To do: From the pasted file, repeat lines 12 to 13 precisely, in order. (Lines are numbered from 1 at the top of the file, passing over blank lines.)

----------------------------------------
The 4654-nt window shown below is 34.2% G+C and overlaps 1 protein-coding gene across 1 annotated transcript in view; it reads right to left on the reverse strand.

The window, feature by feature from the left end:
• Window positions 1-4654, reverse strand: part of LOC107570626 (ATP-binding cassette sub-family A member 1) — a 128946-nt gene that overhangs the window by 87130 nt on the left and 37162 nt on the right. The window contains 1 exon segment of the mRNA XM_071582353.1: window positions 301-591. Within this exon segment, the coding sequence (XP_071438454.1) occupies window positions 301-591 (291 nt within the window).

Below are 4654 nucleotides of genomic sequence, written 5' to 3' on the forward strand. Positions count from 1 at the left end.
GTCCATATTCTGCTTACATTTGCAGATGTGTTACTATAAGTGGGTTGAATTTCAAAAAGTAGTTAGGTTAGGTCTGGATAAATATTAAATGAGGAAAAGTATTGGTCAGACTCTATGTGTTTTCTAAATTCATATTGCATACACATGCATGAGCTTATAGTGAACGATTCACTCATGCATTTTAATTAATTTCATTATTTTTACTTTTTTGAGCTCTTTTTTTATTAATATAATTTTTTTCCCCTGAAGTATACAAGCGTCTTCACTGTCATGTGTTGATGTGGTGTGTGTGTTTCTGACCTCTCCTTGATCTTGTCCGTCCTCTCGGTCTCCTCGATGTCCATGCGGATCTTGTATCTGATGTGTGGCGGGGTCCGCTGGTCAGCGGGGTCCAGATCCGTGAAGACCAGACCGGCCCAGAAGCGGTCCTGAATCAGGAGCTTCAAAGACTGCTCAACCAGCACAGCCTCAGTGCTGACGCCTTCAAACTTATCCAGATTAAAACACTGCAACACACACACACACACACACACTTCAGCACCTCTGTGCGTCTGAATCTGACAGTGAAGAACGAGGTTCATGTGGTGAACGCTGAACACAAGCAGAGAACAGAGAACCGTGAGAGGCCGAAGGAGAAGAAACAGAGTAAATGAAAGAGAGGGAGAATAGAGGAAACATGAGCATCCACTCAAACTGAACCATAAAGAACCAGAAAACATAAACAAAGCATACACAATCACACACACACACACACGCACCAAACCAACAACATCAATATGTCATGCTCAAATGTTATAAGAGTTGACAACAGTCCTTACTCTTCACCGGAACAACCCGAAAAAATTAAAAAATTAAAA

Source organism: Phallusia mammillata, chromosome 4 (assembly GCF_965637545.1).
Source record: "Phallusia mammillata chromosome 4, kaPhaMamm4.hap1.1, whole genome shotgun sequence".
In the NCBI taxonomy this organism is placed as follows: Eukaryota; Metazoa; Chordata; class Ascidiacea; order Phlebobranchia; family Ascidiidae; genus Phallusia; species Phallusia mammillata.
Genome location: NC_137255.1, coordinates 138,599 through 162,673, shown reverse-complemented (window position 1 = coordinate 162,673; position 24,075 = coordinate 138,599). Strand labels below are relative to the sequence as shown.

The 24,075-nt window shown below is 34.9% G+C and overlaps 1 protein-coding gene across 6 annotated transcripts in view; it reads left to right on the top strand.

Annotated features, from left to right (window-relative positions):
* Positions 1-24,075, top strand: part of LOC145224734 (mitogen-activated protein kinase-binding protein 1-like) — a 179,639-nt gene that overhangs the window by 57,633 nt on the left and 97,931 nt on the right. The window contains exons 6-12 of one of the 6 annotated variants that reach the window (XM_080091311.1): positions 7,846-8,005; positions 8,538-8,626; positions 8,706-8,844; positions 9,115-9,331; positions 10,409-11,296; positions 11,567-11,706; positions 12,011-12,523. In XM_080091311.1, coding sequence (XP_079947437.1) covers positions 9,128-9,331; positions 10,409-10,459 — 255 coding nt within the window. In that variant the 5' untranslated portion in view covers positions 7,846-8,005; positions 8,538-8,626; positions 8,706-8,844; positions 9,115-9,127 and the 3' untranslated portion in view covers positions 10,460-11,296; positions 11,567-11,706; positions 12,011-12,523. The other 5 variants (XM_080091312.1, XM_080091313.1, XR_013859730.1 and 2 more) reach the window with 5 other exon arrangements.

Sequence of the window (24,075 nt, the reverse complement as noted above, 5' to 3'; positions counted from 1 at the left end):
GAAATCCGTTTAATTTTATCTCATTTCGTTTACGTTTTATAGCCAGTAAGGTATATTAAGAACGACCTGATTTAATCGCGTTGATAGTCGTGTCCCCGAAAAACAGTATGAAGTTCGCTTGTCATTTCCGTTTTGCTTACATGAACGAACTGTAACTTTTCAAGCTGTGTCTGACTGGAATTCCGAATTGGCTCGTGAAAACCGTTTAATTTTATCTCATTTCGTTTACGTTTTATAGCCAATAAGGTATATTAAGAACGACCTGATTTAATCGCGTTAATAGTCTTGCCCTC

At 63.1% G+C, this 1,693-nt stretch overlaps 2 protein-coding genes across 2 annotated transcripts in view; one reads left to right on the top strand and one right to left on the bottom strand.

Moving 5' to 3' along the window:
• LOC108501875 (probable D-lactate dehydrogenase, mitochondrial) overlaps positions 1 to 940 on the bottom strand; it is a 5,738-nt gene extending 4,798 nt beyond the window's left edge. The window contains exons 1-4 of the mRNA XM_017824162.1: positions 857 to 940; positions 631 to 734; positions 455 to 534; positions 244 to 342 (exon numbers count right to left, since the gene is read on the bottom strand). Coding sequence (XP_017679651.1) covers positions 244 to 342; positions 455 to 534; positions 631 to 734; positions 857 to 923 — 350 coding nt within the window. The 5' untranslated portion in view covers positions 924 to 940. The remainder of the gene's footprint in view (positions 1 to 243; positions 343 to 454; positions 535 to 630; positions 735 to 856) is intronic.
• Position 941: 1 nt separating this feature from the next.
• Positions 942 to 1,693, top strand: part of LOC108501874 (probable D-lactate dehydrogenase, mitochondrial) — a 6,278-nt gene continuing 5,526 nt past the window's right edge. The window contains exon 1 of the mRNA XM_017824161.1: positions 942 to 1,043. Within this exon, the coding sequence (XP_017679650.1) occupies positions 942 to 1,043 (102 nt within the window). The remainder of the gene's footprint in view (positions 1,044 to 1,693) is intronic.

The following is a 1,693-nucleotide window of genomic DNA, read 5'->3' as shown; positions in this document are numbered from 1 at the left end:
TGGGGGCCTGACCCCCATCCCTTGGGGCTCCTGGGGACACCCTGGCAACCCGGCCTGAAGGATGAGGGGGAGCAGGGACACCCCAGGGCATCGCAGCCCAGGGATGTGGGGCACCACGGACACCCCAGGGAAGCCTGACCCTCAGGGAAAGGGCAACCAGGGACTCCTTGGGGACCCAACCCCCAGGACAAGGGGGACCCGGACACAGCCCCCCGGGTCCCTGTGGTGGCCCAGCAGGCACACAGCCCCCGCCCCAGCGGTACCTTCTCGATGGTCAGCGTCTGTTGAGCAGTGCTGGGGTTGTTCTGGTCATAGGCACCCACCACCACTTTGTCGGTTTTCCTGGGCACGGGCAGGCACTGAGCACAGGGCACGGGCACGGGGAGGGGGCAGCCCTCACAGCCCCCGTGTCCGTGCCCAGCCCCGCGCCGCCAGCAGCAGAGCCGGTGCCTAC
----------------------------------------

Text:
* Positions 1-24,075, top strand: part of LOC145224734 (mitogen-activated protein kinase-binding protein 1-like) — a 179,639-nt gene that overhangs the window by 57,633 nt on the left and 97,931 nt on the right. The window contains exons 6-12 of one of the 6 annotated variants that reach the window (XM_080091311.1): positions 7,846-8,005; positions 8,538-8,626; positions 8,706-8,844; positions 9,115-9,331; positions 10,409-11,296; positions 11,567-11,706; positions 12,011-12,523. In XM_080091311.1, coding sequence (XP_079947437.1) covers positions 9,128-9,331; positions 10,409-10,459 — 255 coding nt within the window. In that variant the 5' untranslated portion in view covers positions 7,846-8,005; positions 8,538-8,626; positions 8,706-8,844; positions 9,115-9,127 and the 3' untranslated portion in view covers positions 10,460-11,296; positions 11,567-11,706; positions 12,011-12,523. The other 5 variants (XM_080091312.1, XM_080091313.1, XR_013859730.1 and 2 more) reach the window with 5 other exon arrangements.

Sequence of the window (24,075 nt, the reverse complement as noted above, 5' to 3'; positions counted from 1 at the left end):